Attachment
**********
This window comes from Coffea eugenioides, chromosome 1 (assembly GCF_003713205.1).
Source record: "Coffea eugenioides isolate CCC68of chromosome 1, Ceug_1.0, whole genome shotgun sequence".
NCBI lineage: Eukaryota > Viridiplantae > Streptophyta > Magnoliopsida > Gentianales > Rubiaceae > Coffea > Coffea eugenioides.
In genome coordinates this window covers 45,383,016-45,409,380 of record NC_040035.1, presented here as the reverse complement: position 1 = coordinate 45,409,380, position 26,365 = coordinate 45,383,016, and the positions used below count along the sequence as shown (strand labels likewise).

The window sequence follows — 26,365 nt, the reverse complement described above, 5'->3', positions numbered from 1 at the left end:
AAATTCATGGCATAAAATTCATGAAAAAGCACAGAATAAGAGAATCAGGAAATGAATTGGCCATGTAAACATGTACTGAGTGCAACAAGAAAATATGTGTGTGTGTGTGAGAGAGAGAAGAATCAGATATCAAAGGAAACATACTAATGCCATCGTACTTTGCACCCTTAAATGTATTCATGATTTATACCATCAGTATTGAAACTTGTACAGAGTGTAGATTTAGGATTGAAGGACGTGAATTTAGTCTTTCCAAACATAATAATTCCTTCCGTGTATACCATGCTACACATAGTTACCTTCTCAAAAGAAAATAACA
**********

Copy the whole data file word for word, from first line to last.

This window comes from Coffea eugenioides, chromosome 1 (assembly GCF_003713205.1).
Source record: "Coffea eugenioides isolate CCC68of chromosome 1, Ceug_1.0, whole genome shotgun sequence".
NCBI lineage: Eukaryota > Viridiplantae > Streptophyta > Magnoliopsida > Gentianales > Rubiaceae > Coffea > Coffea eugenioides.
In genome coordinates this window covers 45,383,016-45,409,380 of record NC_040035.1, presented here as the reverse complement: position 1 = coordinate 45,409,380, position 26,365 = coordinate 45,383,016, and the positions used below count along the sequence as shown (strand labels likewise).

The window sequence follows — 26,365 nt, the reverse complement described above, 5'->3', positions numbered from 1 at the left end:
AAATTCATGGCATAAAATTCATGAAAAAGCACAGAATAAGAGAATCAGGAAATGAATTGGCCATGTAAACATGTACTGAGTGCAACAAGAAAATATGTGTGTGTGTGTGAGAGAGAGAAGAATCAGATATCAAAGGAAACATACTAATGCCATCGTACTTTGCACCCTTAAATGTATTCATGATTTATACCATCAGTATTGAAACTTGTACAGAGTGTAGATTTAGGATTGAAGGACGTGAATTTAGTCTTTCCAAACATAATAATTCCTTCCGTGTATACCATGCTACACATAGTTACCTTCTCAAAAGAAAATAACA